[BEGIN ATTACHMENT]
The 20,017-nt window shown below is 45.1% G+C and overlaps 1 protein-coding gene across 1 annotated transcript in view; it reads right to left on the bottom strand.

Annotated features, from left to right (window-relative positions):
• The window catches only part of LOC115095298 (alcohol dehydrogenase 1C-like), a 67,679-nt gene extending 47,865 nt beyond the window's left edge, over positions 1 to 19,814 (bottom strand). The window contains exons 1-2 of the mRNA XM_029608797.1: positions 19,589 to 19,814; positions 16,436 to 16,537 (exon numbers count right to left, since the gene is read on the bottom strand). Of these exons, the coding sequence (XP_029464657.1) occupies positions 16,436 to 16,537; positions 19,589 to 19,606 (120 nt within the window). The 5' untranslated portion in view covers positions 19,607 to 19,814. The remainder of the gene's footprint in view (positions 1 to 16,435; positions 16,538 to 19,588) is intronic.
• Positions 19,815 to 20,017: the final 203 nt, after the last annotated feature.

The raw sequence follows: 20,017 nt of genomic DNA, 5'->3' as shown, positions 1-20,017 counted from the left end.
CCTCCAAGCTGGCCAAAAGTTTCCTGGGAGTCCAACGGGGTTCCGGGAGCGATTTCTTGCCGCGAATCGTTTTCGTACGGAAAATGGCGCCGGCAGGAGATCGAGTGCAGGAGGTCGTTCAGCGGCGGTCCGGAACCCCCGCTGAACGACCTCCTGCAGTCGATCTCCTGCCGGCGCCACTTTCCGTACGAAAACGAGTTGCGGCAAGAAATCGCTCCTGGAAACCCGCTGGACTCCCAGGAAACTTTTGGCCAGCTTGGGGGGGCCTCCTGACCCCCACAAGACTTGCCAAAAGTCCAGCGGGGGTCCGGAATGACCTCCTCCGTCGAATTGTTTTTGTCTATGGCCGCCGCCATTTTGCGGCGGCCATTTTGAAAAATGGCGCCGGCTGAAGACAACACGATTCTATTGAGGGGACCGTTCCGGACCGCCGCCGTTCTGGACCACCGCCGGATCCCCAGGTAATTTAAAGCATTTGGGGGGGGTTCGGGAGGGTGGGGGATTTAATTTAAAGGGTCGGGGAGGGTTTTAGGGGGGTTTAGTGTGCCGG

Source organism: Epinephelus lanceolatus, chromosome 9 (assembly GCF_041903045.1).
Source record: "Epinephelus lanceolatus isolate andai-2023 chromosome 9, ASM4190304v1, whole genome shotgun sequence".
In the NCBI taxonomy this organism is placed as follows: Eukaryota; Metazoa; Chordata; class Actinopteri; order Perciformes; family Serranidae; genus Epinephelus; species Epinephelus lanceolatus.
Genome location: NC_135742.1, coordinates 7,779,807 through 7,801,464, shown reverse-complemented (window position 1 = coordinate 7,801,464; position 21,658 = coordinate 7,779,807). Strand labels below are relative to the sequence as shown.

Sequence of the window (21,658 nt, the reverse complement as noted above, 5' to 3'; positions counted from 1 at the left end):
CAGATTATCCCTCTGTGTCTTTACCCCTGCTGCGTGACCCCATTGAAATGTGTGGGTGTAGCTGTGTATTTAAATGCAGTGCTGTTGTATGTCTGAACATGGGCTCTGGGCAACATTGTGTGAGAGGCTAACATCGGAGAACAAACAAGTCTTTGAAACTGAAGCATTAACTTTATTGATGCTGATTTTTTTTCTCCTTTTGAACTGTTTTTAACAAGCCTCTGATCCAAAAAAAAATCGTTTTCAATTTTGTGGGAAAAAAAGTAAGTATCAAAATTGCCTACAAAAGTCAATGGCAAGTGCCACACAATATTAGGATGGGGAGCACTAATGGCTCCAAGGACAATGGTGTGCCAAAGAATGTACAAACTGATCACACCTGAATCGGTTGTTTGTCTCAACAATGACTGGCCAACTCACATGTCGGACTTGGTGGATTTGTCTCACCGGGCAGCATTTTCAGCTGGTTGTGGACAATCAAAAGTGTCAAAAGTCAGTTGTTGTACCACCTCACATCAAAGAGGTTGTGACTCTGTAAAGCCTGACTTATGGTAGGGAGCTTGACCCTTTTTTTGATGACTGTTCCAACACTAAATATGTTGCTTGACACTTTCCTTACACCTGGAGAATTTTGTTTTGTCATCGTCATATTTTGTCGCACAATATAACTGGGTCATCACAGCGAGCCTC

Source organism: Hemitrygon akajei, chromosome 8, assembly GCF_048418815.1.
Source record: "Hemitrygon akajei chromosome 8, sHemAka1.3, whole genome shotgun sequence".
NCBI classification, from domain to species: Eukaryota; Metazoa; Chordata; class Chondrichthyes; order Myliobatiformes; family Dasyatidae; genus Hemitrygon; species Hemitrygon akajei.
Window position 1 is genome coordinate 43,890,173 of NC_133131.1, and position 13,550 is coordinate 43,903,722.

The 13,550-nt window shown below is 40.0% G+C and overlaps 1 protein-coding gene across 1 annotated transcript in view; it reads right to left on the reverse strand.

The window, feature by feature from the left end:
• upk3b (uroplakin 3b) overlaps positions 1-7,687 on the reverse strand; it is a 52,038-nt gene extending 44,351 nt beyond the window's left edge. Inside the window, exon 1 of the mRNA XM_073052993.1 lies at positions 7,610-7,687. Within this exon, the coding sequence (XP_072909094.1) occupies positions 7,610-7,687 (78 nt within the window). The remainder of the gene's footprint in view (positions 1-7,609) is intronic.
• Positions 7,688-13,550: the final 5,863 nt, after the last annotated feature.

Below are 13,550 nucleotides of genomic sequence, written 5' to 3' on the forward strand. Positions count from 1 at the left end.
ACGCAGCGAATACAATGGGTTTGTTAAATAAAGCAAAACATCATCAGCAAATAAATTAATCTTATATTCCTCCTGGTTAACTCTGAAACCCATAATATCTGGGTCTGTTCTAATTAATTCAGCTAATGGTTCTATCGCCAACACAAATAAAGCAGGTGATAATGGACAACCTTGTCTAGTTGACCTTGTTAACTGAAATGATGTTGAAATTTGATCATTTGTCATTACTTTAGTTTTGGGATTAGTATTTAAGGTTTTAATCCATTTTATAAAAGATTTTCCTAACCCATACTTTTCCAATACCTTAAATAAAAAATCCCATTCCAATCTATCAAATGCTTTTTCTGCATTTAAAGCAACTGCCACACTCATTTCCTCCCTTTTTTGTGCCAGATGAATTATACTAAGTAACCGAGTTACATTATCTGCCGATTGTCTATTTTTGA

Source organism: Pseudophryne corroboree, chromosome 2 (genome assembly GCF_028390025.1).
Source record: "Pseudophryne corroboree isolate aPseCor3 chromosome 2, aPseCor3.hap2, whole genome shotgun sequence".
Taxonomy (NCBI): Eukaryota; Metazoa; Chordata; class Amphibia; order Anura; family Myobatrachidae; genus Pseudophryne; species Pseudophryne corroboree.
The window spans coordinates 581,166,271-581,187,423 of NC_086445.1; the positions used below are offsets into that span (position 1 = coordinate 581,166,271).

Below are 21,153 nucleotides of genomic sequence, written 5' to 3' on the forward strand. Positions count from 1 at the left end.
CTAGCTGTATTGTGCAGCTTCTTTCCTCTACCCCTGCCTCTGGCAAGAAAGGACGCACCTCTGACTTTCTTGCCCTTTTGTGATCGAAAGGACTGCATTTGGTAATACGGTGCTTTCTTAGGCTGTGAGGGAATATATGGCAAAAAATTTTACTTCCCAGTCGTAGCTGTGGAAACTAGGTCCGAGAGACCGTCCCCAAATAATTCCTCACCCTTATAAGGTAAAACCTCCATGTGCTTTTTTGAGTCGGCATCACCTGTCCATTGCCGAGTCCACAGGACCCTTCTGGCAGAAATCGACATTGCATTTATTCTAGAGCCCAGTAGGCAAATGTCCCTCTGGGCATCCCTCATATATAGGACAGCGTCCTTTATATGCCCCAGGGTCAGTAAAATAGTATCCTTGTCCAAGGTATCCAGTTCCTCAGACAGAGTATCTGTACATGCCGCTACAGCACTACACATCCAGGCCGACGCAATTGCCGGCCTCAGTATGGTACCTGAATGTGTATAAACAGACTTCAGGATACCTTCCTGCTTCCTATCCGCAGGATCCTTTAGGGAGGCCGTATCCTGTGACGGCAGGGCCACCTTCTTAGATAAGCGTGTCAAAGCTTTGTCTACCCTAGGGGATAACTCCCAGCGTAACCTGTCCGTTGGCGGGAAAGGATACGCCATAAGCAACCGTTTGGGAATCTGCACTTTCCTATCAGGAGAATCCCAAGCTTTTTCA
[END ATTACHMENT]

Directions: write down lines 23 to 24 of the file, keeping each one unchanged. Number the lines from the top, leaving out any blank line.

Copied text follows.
Source organism: Pseudophryne corroboree, chromosome 2 (genome assembly GCF_028390025.1).
Source record: "Pseudophryne corroboree isolate aPseCor3 chromosome 2, aPseCor3.hap2, whole genome shotgun sequence".